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Earlier this week Nokia (NYSE: NOK ) saw its smartphone bandwagon slip further into a muddy rut immediately after it unveiled its latest Windows Phone 8 phones. One industry analyst, Mike Genovese of MKM Partners, labeled the handsets "me, too" devices and faulted Nokia for failing to provide "specific details about launch timing, carrier partners and pricing."
He further said that Nokia's "tepid announcement will quickly be overshadowed by next week's highly anticipated iPhone 5 launch."
He's probably right about the iPhone. Any device that Apple (Nasdaq: AAPL ) launches these days always brings the full monty of media attention. And those new iPhones will certainly fly off the mobile carriers' shelves as soon as they are released.
But at least one of those unknowns has been clarified... somewhat. Earlier this week, The Wall Street Journal reported that Verizon (NYSE: VZ ) said it would increase its lineup of phones running Microsoft's (Nasdaq: MSFT ) Windows Phone 8 operating system.
Nokia is seen as the leading maker of Windows Phone smartphones, and on Thursday Verizon spokeswoman Brenda Raney confirmed Verizon's relationship with Nokia. But Samsung recently announced it, too, would produce phones running Windows Phone 8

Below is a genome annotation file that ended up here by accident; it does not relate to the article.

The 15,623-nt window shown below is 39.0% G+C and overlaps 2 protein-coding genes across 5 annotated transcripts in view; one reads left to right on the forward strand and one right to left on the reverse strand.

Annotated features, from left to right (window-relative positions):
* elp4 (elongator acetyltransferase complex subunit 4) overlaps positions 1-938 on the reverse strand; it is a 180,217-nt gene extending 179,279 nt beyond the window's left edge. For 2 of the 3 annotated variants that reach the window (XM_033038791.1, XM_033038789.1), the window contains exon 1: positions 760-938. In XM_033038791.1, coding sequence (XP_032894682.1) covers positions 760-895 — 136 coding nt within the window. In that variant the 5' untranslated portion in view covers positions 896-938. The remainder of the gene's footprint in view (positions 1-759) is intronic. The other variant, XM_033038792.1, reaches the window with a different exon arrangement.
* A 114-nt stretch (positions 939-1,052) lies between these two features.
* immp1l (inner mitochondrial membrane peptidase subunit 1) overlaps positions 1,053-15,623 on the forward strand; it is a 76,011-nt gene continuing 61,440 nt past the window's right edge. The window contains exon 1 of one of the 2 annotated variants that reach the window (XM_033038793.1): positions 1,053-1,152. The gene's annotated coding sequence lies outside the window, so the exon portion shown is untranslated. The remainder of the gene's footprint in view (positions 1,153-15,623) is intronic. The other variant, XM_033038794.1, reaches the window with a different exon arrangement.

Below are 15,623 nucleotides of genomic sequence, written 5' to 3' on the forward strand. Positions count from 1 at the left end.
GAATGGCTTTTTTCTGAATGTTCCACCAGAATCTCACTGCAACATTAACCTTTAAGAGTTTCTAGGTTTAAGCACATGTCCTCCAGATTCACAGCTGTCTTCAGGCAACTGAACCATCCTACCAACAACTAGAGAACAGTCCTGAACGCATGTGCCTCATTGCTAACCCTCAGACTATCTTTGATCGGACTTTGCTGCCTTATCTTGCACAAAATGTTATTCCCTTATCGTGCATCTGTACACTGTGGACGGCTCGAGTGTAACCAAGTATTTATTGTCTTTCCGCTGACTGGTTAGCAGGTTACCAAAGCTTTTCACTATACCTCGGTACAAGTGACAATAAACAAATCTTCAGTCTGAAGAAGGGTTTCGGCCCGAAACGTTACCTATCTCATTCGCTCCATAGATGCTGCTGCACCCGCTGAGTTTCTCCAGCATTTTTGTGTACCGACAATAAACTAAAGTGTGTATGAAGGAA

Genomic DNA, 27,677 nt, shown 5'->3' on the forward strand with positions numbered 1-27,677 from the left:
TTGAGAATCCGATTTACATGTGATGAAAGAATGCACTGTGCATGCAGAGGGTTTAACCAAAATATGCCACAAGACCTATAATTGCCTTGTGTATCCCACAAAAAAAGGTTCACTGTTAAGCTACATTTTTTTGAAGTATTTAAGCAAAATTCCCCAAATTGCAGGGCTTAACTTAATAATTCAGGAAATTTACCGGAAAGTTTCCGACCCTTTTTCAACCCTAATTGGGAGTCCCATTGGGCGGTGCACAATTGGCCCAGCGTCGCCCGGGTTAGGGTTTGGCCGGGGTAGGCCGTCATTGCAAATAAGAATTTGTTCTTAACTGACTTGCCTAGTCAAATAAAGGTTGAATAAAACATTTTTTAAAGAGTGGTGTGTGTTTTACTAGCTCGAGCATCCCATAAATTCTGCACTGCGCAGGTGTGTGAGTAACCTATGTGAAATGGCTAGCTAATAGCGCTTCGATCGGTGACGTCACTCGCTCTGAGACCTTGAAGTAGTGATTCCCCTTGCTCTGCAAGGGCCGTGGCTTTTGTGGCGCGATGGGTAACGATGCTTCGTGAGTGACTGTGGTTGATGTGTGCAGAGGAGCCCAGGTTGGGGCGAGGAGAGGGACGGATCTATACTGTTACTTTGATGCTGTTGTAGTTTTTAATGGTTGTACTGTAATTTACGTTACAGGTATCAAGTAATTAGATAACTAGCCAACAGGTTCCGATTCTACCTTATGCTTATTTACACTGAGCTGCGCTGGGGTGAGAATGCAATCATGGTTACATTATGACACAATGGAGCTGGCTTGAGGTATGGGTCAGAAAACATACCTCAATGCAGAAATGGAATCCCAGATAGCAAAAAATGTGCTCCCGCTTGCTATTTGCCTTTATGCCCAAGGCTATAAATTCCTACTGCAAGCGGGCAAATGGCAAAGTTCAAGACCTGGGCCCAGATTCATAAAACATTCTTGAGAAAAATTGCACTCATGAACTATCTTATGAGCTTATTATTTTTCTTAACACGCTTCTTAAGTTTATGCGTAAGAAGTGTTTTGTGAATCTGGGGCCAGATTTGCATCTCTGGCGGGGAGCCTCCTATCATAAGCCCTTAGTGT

The Korean phone maker, with its worldwide dominance of the smartphone market, could turn out to be quite a nemesis for Nokia. Will we also be seeing patent battles, a la Samsung vs. Apple?
The immediate reaction from the marketplace to Nokia's Windows Phone 8 unveiling was a decided thumbs-down. Shares of Nokia fell almost 18% that day.
And for a kick to the ribs, Deutsche Bank let fly with this downgrade missive: "Nokia's new Windows 8 devices will unlikely alter its muted smartphone market share trajectory in an ever more competitive smartphone market."
Even the home team fans were wary of Nokia's outlook after its WP 8 launch. The brokerage at Finnish bank Pohjola said, "Such a high number of product launches in September will put pressure on Nokia's visibility."
With those depressing assessments, any help Nokia can get from Verizon -- and any other carrier -- will be sorely needed to get free of the hole in which it finds itself.
Also, don't forget the importance of Windows Phone 8 for Microsoft itself. The Redmond, Wash. company sorely needs to redefine itself for the mobile computing world we are now living in. Can it do that? Can it once again be the 900-pound gorilla of the tech world, or will it remain in Apple's shadow? This Motley Fool premium report will help you decided whether Microsoft is worthy of your investing dollars -- or not. Get it today!